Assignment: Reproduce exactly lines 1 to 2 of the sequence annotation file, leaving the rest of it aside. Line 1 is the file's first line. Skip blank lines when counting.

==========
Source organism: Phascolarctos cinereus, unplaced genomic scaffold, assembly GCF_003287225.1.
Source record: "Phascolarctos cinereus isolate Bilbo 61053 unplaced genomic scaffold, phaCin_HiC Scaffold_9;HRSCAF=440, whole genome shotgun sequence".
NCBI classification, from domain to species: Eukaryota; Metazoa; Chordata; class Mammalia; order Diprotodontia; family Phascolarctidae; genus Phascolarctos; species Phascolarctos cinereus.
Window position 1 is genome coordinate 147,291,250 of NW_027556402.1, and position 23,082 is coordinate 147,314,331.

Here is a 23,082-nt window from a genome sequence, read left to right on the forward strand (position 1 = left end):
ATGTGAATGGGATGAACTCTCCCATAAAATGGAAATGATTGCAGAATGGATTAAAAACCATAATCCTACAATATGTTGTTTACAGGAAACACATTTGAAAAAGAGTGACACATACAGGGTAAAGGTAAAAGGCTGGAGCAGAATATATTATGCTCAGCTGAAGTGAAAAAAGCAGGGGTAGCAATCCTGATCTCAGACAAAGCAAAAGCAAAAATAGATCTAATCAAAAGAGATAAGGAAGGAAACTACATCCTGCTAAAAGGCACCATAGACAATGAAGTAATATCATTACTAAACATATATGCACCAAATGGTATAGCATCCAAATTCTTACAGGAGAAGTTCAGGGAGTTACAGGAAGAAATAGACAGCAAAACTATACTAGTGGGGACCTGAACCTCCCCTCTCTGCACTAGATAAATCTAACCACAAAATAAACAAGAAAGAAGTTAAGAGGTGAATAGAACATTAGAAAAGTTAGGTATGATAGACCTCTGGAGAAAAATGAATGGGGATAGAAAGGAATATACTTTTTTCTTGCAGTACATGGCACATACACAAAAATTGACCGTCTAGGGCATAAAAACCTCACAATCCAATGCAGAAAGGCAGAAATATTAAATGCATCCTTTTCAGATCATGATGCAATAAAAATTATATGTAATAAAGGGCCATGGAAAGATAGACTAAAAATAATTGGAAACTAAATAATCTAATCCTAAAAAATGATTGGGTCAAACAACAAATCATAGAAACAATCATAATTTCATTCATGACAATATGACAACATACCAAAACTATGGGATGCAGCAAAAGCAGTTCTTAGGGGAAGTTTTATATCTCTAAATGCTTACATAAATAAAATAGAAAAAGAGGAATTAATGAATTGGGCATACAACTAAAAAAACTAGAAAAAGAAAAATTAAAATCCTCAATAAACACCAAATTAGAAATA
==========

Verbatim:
Source organism: Phascolarctos cinereus, unplaced genomic scaffold, assembly GCF_003287225.1.
Source record: "Phascolarctos cinereus isolate Bilbo 61053 unplaced genomic scaffold, phaCin_HiC Scaffold_9;HRSCAF=440, whole genome shotgun sequence".